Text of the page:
How to make sense of Enceladus? The moon’s famous jets of water vapor, mixing with organic compounds, salts and silica, first revealed the possibility of an ocean beneath the icy surface, and the Cassini orbiter has treated Enceladus as a high priority target ever since. But why the asymmetry here? After all, while the south polar region includes the active ‘tiger stripe’ fractures associated with the plumes in a geologically young area, the northern pole shows much more cratering, evidence for a considerably older surface and, obviously, no plumes at all.
Perhaps, say astronomers from NASA, the University of Texas and Cornell, we’re dealing with an ancient impact, one that completely re-oriented Enceladus by tipping it about 55 degrees away from its original axis. Thus we get fractures well over 100 kilometers long in the south, evidence for an asteroid strike in what would have once been an area close to the moon’s equator. Radwan Tajeddine (Cornell University) is a Cassini imaging team associate and lead author of the paper on this work, which recently appeared online in Icarus:
“The geological activity in this terrain is unlikely to have been initiated by internal processes,” says Tajeddine. “We think that, in order to drive such a large reorientation of the moon, it’s possible that an impact was behind the formation of this anomalous terrain.”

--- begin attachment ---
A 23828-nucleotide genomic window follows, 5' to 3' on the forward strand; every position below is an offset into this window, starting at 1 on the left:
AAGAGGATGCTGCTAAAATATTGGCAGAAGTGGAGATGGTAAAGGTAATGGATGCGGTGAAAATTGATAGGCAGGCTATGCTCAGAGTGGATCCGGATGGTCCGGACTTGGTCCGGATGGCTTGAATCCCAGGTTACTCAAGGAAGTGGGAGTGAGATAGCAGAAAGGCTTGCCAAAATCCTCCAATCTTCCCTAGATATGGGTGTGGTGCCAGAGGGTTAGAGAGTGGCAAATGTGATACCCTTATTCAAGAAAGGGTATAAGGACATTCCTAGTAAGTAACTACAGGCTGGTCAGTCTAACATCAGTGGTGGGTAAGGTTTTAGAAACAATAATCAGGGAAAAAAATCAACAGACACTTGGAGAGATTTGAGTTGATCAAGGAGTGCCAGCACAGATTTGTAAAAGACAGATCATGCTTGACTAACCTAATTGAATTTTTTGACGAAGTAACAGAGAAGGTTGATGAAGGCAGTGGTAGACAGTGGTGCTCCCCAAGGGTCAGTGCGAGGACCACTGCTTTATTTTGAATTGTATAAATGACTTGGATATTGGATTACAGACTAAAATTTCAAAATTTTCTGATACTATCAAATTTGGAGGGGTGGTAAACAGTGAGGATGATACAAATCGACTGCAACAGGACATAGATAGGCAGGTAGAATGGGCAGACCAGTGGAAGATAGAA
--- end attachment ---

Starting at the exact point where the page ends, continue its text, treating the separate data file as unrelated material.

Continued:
Giving weight to the hypothesis is the presence of a series of basins that can be detected across Enceladus’ surface. The researchers believe these are traces of a previous equator and poles. The features visible to Cassini would also reflect underlying variations in the ice shell. Such an impact would have caused Enceladus to wobble, finally re-establishing stability over the course of at least a million years. The alteration to the north-south axis resulting from this is known as ‘true polar wander,’ changing the locations of north and south poles.
Image: These maps look toward the icy moon’s southern hemisphere, with colors representing highs and lows. Purple represents the lowest elevations, while red represents the highest. The map at left shows the surface of Enceladus in its possible ancient orientation, millions of years ago. The chain of basins representing topographic lows can be seen in blue and purple, running along the equator, with an additional low region around the original south pole. The region that encloses the moon’s currently active south polar terrain, with its long, linear “tiger stripe” fractures, would have been at middle latitudes just south of the equator. The map at right shows the current orientation of Enceladus. Credit: NASA/JPL-Caltech/Space Science Institute/Cornell University.
Thus if we simply re-orient Enceladus by about 55 degrees of latitude, the pair of depressions found by the researchers lines up with a much older equator and poles. And we have an explanation for the existence of the ‘tiger stripe’ fractures and their jets. An Enceladus without jets would have been visually less dramatic, but the impact theory also reminds us that other moons without telltale geysering activity may conceal internal oceans of their own.
The paper is Tajeddine et al., “True polar wander of Enceladus from topographic data,” published online by Icarus 30 April 2017 (abstract).